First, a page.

Last Thursday in the previous week, Bridenstine was finally confirmed when the Senate had approved his nomination on the strict party-line basis, which gives him a 50-49 vote. In the nominations, there are 50 Republican voted yes for him, whereas 47 Democrats and other two independents have voted no.
On Monday, April 23, Vice President Mike Pence had sworn in Mr. Jim Bridenstine as the 13th administrator during the ceremony held at the headquarter of the space agency in Washington, DC. This event also includes the video chat with three of the NASA astronauts that aboard the International Space Station.
“Being here today and witnessing this event is a great privilege for me,” said the Vice President. “To be able to escort on behalf of the United States president, what we believe we have right now is a new chapter of the renewed American space leadership with swearing in of our newest NASA administrator.”
After Bridenstine puts his hand on the Bible and pledges to faithfully perform the duties and responsibilities of his new office, he stepped to the podium and said the lines:
“NASA is representing what is best about the United States – we lead, we pioneer, we discover, an e inspire,” he said. “I am looking for our journey together.”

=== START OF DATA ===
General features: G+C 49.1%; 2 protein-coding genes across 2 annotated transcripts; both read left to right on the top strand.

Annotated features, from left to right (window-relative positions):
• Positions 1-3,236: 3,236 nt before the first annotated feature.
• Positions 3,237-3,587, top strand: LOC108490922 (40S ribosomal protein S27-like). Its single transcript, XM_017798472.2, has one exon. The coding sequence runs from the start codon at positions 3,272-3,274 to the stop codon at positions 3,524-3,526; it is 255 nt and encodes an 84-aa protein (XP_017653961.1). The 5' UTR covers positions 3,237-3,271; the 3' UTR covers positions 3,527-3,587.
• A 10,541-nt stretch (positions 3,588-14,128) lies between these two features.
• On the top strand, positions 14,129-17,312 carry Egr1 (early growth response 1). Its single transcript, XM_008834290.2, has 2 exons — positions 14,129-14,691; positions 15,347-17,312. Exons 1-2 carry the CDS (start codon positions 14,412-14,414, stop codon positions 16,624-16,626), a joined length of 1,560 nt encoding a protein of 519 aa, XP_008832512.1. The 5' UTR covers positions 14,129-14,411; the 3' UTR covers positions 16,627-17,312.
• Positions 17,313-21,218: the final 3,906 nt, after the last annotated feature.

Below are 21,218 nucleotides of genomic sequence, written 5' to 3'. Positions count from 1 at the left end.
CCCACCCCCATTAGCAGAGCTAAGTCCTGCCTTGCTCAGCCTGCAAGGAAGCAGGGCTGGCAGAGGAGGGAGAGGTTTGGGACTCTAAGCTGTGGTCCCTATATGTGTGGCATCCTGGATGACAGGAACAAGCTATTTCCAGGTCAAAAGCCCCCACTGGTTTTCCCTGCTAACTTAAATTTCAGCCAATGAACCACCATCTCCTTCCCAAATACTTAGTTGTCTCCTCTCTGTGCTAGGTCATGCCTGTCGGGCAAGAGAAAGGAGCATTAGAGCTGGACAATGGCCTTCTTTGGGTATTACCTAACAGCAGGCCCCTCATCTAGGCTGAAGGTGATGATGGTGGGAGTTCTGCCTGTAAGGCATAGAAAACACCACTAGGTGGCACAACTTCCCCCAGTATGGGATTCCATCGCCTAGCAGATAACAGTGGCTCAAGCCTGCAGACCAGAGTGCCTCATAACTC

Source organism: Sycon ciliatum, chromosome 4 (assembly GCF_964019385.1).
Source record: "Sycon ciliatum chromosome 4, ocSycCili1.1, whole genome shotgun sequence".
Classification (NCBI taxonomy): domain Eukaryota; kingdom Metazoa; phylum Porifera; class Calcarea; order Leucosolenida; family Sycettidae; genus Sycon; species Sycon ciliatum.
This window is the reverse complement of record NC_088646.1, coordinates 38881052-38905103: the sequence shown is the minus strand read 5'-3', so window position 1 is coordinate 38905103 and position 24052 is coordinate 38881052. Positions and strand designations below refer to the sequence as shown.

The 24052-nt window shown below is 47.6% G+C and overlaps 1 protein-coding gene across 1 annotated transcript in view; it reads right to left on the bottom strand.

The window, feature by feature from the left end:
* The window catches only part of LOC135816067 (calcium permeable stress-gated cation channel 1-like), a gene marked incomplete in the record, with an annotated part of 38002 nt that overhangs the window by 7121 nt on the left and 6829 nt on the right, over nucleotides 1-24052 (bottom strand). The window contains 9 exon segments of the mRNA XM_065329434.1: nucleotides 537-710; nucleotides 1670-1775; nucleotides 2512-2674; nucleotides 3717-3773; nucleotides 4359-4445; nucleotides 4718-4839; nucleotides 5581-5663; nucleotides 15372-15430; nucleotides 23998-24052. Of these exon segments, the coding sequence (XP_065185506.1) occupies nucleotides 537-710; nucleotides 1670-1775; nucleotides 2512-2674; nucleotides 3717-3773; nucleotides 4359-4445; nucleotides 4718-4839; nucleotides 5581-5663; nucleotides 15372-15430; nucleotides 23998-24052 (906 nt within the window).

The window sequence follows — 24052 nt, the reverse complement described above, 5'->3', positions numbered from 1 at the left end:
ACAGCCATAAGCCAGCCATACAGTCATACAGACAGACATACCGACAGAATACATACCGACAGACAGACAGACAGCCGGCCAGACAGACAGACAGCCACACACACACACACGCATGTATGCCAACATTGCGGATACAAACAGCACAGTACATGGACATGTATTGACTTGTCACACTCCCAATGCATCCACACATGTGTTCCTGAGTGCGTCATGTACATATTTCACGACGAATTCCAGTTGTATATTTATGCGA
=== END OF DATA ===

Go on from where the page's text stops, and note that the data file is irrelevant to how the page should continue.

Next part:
Then he extends his heartfelt gratitude to everyone in the event. After he gives his lines, he then chatted with three of the NASA astronauts that aboard the space station. These astronauts are Drew Feustel, Ricky Arnold, and Scott Tingle. From the perch 250 miles or 400 kilometers above the Earth, the three astronauts have congratulated the new NASA head and welcomed him to NASA’s family circle.
Bridenstine is taking over the position of Robert Lightfoot, who served as the NASA acting administrator since Trump assumed power last year in January as the president of the United States. Lightfoot will be retiring on the space agency on April 30, and when he steps down, Bridenstine will immediately take over the position.
Bridenstine is elected to United States House of representative in the year 2012. In his previous job, he is a Navy fighter pilot with combat experience in Afganistan and Iraq, with a total 333 aircraft-carrier landing under his name and 1,900 flight hours, according to officials of NASA. Apart from that, he also served as the executive director of Tulsa Air and Space Museum and Planetarium.